Wrestling legend The Undertaker, who is all set to bid adieu to the arena, is proud of his career which spanned over three decades and feels he couldn’t have asked for more in terms of accomplishments and love he received from the fans.
“I have wrestled all over the world. I have wrestled against almost every wrestler of my generation. When I look back at my career, I have experienced so much and was able to do so much that I can easily look back and say that I haven’t missed anything, be it a match against a wrestler or anything,” The Undertaker told IANS in an interview.
“After 30 years of career in wrestling, there’s not a whole life that I didn’t get to accomplish. I am very proud of my career. It’s very humbling to know that you have an effect on people and their everyday lives. When you are wrestling, you are into the zone and don’t realise the effect you are having on the lives of people. Sometimes, you give them hope, sometimes you give them the courage to do something during their difficult times,” he pointed out.
The Undertaker, whose real name is Mark Calaway, had made his WWE debut at Survivor Series on November 22, 1990.
Ever since making his debut with Brother Love, The Undertaker participated in some of the greatest matches in history against Hall of Famers such as Hulk Hogan, Ric Flair, Triple H, Shawn Michaels and Mick Foley.
The 55-year-old’s last match in WWE was at WrestleMania 36 when he and AJ Styles fought in a Boneyard match in April in which The Deadman had emerged victorious.
When asked about what he will miss the most about WWE post his retirement, The Undertaker said: “The hardest part for me would be not to hear that music, the light going out and the reception from the fans whenever I entered the ring. That’s something I am going to miss the most because that has been something which has sustained me for so long.”
If he were not The Undertaker, Calaway said he would’ve wanted to play the character of Rick Flair in WWE. “It would be very tough not to be Rick Flair. He was the epitome of success, a world champion. I always felt that Rick Flair’s character was so over the top which actually he is not. He is the bar which guys of my generation measured themselves with.”
During his illustrious career, The Undertaker had multiple WWE Championship reigns and held an unmatched and astounding undefeated streak at WrestleMania that lasted 21 years.
However, one thing which he wishes he had was an extended program with AJ Styles, his last opponent in WrestleMania.
“Although I am proud of the Boneyard match, I wished I could have a “traditional” kind of match with AJ Styles in a wrestling ring. I told him on several occasions: ‘Man, I wish you could’ve been here 10-15 years earlier’.”
“I love the way he works and what he does in the ring. I have called him the modern-day Shawn Michaels. I would have really loved to have an extended program with AJ Styles,” he said.
The wrestling legend believes the current WWE misses the storytelling part, something which, according to him, is the root of what wrestlers are supposed to do.
“Storytelling is the root to what we do. It is something which I tell the young talent who are unbelievably fit, but what we do is storytelling and that’s the most important thing in my opinion,” he said.
“It is not about the wrestling moves, it’s about the moves that help us tell our story. That’s what captivates and keeps people interested. To me, it starts and finishes with a story,” he added.
When asked about his plans after retirement, he said: “I don’t know. I haven’t figured it out yet. When I look back, I am still amazed that I have been there for 30 plus years with wrestling.”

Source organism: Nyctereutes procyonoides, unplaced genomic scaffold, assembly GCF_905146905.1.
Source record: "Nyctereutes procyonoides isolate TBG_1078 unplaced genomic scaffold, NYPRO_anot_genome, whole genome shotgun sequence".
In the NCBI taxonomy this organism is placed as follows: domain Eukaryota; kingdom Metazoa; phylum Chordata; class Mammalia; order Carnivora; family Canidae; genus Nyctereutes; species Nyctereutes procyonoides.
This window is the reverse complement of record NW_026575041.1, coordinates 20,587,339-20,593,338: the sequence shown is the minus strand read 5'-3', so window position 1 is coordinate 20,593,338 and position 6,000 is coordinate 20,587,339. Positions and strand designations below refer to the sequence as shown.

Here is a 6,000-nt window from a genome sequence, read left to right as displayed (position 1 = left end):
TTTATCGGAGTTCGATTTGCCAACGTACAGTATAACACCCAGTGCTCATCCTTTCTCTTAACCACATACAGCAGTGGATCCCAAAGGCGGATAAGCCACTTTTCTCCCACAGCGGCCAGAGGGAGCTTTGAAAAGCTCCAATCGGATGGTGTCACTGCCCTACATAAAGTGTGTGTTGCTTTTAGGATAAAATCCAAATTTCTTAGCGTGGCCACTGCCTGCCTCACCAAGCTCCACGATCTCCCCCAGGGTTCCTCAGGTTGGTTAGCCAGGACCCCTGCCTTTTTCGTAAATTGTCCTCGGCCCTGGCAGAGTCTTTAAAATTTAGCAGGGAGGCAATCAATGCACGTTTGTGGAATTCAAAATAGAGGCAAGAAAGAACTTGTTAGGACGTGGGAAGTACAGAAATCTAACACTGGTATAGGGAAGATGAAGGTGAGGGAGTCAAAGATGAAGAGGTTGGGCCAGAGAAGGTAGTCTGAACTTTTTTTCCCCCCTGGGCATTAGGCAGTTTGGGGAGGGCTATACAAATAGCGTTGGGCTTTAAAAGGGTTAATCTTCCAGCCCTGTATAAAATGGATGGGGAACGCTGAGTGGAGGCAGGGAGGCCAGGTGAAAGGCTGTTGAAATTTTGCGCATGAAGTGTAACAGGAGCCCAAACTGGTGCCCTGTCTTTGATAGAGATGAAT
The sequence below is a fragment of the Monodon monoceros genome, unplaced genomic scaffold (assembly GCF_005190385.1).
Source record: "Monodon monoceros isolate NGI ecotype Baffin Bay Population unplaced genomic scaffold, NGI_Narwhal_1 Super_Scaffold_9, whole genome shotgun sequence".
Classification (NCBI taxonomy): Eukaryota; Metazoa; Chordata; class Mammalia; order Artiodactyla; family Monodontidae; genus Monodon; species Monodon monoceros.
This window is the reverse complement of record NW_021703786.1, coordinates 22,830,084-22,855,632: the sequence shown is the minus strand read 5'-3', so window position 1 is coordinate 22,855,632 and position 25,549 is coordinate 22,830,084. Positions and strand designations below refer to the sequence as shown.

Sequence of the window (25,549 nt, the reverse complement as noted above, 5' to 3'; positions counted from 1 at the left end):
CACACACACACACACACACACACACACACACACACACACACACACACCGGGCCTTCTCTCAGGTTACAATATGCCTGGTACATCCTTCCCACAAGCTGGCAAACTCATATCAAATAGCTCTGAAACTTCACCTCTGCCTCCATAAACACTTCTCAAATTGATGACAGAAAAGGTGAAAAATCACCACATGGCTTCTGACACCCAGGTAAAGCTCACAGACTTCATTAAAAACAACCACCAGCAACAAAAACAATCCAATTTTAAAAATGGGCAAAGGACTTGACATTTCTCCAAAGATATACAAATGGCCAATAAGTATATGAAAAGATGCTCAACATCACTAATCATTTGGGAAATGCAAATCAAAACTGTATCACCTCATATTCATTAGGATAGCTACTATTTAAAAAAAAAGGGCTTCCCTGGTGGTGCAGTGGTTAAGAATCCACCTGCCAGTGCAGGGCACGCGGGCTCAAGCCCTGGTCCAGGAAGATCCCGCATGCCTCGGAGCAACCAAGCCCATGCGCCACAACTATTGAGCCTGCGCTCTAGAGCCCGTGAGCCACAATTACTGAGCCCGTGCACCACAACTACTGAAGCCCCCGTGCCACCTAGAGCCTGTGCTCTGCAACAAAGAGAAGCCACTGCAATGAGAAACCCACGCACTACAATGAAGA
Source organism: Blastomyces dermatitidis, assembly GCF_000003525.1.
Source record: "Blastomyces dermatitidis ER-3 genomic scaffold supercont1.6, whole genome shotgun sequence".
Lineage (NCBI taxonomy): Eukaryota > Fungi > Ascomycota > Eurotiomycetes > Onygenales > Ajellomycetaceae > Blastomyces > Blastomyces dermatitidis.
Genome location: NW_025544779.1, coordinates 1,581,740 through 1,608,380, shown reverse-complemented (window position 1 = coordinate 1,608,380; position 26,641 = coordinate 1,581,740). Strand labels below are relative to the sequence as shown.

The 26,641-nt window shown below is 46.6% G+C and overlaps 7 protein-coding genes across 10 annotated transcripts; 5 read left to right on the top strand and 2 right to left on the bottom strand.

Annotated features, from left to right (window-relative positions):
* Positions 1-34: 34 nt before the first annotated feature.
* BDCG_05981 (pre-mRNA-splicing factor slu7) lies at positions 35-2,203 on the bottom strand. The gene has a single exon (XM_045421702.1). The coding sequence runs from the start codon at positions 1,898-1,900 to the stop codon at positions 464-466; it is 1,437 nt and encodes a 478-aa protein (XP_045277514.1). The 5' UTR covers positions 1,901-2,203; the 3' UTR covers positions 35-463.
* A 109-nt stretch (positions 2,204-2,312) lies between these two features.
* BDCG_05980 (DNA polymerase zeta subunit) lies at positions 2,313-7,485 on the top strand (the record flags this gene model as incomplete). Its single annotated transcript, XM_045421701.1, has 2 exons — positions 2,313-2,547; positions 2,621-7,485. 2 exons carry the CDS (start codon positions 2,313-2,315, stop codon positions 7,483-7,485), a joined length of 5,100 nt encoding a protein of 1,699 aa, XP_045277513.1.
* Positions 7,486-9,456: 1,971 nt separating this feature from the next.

“I don’t think I am not going to be a part of the WWE.
“One of the things that really interests me a lot is paying it forward, working with the talent that is coming up and trying to give them something of my insights and something from my experience. I think there’s a lot of what I did, aspects to storytelling, which is missing in today’s games. So, I think that’s where I can be an asset for the next generation guys,” he added.
The wrestling legend also plans to meet in person his fans a bit more often now that he will not be as busy with the fights.
“Although I may not be in the ring very often, I will still be around.”
The Undertaker will be returning to the WWE this weekend at Survivor Series, as part of his final farewell which airs in India on November 23 at 5.30 a.m. on Sony Network.
Australia vs India: Ishant, Rohit’s absence in Tests no concern to us, says Justin Langer
Australia head coach Justin Langer has said that the likely absence of Rohit Sharma and Ishant Sharma from the first two Tests of the upcoming Border-Gavaskar Trophy will have no bearing on the hosts’ psyche and the frequent limited-overs match-ups between the two sides in recent times will eventually help them in facing the Indian challenge.
“Not our business, we have got our challenges. We will come together as a group for the first time on the morning of the game. It is up to India what they do and who they choose as we have zero control over things. One thing I have learnt through Covid-19 is that if you get caught up with things you can’t control, you literally go crazy. They can pick whoever they want but we have our own challenges so who they pick (as replacements), we’ll go ahead and face them,” said Langer while responding to a question from IANS on whether the absence of Ishant and Rohit from the first two Tests will affect the Australians.
Both Rohit and Ishant are undergoing rehab at the National Cricket Academy and there have been reports that the duo might miss the first half of the Test series as they will recover late and will have to undergo hard quarantine upon arrival in Australia which will make it impossible for them to play the first two matches to be played at the Adelaide Oval (December 17-21) and Melbourne Cricket Ground (December 26-30).
Langer added that since both the sides have played each other frequently in limited-overs cricket in recent times, it has helped Australia batsmen have a measure of the Indian bowling. This is apart from the IPL experience, he says.